Here I can make a difference - I have already contributed directly to some legislation
(OK it was technical stuff about DIY electric cars - my hobby - nothing earth shattering)

So
I can live in a large country that "leads" the free world but have no say at all in what direction
Or
I can live in a small(population)country with an influence much greater than it's size and have a significant input into it's direction

To the comments about college education
http://marginalrevolution.com/marginalrevolution/2013/02/average-earnings-of-young-college-graduates-are-still-falling.html

I have a graph of
"Median earnings of men with a bachelor's or more"
(which I don't know how to attach)
It shows this rising from 1991 to a peak of $82,000 in 2000 and then falling to $76,000 in 2013

As far as I can see having a college education does NOT mean that you can rise with the "tide" of increased prosperity
Just that you are sinking slower

I've just looked at that report about the US middle class,
It defines the middle class in terms of the median income so I will stick to my interpretation that in the USA a college education does NOT help you to float - you are just sinking slower

Douglas Fenton said...

Duncain caincross,

It's just the question of being an alfa in a small troop or a beta in a large troop. It's is a personal choice and I don't judge that. If you are in a country where you can make a difference then go for it. I am just saying that it will be the large powerful countries that will write history.

You read the study so you know that college graduates since 1971 held their position but did not advance much but those with even higher diplomas did advance so education does matter. The fall from 1991 to 2013 came for the most part from the Great Recession of 2009 where most people suffered in drops of income and assets. Keeping your rang with the globalization is no small achievement. Education matters.

David Brin said...

I disagree with Douglas Fenton about Duncan’s relative leverage. He is in a far greater position to nudge the momentum of thought in his small, progressive country. And thus get one of the world’s 200 nations to utter some words that perhaps he partly influenced.

Ah, I see Duncan made that point. Good on you, lad.

Locum whines that I express some militance for my civilization, in the face of unrelenting hostility and threat from troglodytes who would tear down everything we built. F’koff buddy. The worldview you represent is an existential threat to me and mine and to everything we have accomplished. Were the Enlightenment Experiment to give way to your desired outcomes, most of the members of this community would be dead or in camps or enslaved. In contrast to the stunning tolerance that a confident EE shows to other points of view. As we tolerate (with sighs) you.

To call the cycles of challenge and adaptation that the EE and the US have gone through “collapses” is the most chickenshit rationalization conceivable. But even if we accept that absurd definition, all it proves is that WE are the ones with guts and resilience to recover stronger, after “collapse.” Feh.

Robert said...

One thing to remember is this: At this point in time in the 2008 elections, Hillary Clinton was going to win. Barack Obama was just wasting his time and everyone knew he'd lose big.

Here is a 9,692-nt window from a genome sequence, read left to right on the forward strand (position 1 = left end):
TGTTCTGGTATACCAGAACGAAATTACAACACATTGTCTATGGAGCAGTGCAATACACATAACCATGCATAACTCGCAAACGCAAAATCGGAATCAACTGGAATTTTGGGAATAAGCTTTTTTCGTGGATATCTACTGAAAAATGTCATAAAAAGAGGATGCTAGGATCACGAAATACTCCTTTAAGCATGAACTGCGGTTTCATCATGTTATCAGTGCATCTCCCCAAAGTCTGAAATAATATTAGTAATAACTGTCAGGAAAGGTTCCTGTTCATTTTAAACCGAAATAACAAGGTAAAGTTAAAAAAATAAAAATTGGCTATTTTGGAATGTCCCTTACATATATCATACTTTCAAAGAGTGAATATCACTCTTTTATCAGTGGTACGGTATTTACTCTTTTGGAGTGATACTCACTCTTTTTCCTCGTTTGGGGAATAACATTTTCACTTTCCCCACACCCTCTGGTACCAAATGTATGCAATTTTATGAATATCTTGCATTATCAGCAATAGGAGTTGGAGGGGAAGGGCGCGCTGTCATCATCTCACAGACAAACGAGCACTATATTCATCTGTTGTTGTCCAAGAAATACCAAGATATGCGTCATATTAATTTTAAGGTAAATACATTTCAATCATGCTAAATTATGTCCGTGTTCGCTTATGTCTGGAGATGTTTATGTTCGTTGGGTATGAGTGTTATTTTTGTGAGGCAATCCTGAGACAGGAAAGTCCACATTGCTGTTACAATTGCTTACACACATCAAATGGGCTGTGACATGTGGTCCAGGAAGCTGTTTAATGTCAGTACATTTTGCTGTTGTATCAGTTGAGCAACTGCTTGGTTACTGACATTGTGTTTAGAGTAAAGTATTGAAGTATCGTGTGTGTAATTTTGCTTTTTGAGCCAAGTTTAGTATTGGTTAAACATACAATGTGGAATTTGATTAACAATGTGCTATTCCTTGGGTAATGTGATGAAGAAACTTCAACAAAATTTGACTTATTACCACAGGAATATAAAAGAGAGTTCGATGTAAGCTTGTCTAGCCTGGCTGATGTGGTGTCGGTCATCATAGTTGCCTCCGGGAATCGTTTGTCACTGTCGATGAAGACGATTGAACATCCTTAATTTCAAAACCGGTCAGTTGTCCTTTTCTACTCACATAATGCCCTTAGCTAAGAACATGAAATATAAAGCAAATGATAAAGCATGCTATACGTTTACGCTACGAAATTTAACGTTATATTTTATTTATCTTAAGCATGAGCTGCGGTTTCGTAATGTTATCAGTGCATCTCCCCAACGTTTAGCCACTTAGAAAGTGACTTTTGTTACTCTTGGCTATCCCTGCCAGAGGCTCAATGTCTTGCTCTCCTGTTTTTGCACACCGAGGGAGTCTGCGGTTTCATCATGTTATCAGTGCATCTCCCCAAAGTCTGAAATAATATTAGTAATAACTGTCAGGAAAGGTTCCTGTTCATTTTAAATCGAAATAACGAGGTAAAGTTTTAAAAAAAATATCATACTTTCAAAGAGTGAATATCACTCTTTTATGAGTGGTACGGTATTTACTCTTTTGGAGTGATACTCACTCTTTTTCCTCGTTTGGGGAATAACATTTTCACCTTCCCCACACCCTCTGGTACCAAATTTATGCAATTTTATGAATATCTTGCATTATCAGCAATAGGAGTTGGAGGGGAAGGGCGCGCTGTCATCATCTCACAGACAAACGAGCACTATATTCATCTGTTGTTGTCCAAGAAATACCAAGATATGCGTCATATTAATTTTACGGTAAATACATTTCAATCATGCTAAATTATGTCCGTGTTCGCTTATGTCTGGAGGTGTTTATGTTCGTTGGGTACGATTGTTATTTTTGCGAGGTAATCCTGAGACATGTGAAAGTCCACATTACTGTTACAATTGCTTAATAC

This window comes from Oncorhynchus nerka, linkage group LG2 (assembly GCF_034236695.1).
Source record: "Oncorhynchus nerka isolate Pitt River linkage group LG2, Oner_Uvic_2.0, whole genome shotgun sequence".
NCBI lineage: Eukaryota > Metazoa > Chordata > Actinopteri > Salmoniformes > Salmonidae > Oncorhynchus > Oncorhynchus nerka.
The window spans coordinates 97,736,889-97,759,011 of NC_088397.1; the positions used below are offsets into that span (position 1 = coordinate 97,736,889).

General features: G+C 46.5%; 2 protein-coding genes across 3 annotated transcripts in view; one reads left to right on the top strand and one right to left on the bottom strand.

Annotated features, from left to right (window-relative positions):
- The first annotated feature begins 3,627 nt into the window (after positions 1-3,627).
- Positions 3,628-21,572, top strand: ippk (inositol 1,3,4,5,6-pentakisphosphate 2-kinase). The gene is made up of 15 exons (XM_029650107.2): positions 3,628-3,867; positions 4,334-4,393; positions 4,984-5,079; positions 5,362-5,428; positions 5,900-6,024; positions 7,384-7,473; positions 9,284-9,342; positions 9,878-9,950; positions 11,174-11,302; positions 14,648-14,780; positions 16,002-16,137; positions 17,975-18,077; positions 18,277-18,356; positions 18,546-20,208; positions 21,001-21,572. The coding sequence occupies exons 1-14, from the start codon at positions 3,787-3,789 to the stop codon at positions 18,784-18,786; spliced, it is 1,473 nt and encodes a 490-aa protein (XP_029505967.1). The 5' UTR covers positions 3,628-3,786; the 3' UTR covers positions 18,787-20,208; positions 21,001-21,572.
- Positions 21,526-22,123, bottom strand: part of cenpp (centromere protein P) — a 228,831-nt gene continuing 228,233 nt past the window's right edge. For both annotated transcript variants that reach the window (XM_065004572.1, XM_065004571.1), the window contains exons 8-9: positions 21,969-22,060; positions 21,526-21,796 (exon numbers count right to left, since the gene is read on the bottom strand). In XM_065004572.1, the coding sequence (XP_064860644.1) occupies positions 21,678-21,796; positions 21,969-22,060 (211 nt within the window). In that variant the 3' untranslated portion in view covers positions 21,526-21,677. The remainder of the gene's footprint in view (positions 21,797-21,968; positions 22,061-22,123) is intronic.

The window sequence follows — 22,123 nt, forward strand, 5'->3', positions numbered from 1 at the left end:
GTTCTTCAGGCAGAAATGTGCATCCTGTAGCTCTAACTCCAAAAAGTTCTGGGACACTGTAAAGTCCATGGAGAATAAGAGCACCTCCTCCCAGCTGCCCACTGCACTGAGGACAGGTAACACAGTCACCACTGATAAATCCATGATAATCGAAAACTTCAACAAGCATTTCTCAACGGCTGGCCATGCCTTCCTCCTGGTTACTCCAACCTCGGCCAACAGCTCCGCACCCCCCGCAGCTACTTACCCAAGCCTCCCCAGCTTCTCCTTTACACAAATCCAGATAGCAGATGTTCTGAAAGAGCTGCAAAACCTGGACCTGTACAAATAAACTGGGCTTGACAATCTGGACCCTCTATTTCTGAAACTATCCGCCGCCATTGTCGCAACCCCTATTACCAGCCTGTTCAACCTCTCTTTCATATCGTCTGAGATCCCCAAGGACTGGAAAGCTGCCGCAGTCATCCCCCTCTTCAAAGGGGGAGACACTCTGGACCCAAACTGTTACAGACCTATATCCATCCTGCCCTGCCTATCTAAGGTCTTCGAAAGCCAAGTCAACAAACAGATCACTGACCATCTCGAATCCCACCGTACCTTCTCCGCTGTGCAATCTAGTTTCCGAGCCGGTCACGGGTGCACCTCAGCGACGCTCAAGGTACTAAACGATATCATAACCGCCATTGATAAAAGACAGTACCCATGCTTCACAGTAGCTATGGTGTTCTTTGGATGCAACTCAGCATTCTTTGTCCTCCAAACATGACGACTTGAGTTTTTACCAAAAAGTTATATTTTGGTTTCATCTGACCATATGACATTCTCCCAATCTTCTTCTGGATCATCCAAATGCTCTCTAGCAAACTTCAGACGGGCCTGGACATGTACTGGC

Sanders has more of a popular base now than Obama did, his small-donor fundraising is greater than Obama's at the same point of time... and he is dismissed by the media and most voters, much like Obama.

In half a year, we will see if Clinton learned the lessons of the past... or if she is unable to overcome the same flaws that sunk her in 2008. I suspect while she may have learned from her past mistakes... those flaws are just too great to overcome, and after eight years of Hope and Change, people want genuine change. From someone who has walked that walk and talked that talk without changing his views at all during that time.

In other words, Sanders is going to start beating Clinton. How she responds will be telling.

Rob H.

Duncan Cairncross said...

Hi Douglas

"college graduates since 1971 held their position but did not advance much but those with even higher diplomas did advance so education does matter"

"Held their position" - that is my point - they held their position relative to a sinking marker

The "higher diplomas" rose - but again relative to the same sinking marker

The way to compare would be to use the average as the marker - not the median
As the average shows what the society as a whole has achieved

https://www.ssa.gov/oact/cola/central.html
Since 1990 the median wage has gone from 71% of the average wage down to 65% of the average wage
So if comparing to the median you need a 10% rise to stay in the same position!

Incidentally this is talking about wages - recently a much higher percentage of societies earnings have been "taken" as dividends and rent and the amount going to wages has reduced so the actual amount of "sinkage" has been greater


Paul451 said...

LarryHart/etc,
Re: Trump "real" motives.

Trump isn't subtle enough to play a game. What you see is what you get. And that's why the Republican base supports him.

Trump is the Republican base. He believes the same message and memes and tribal shibboleths that they have been trained on for decades. That's what terrifies the Republican leadership.

I made a comment somewhere else when the Planned Parenthood shooting occurred, on a story about the Republican candidates' reactions, that it showed that the claims that foetuses are the same as babies, that abortion is murder, etc, are lies. No-one who says it actually believes it, except people like the shooter, crazy people.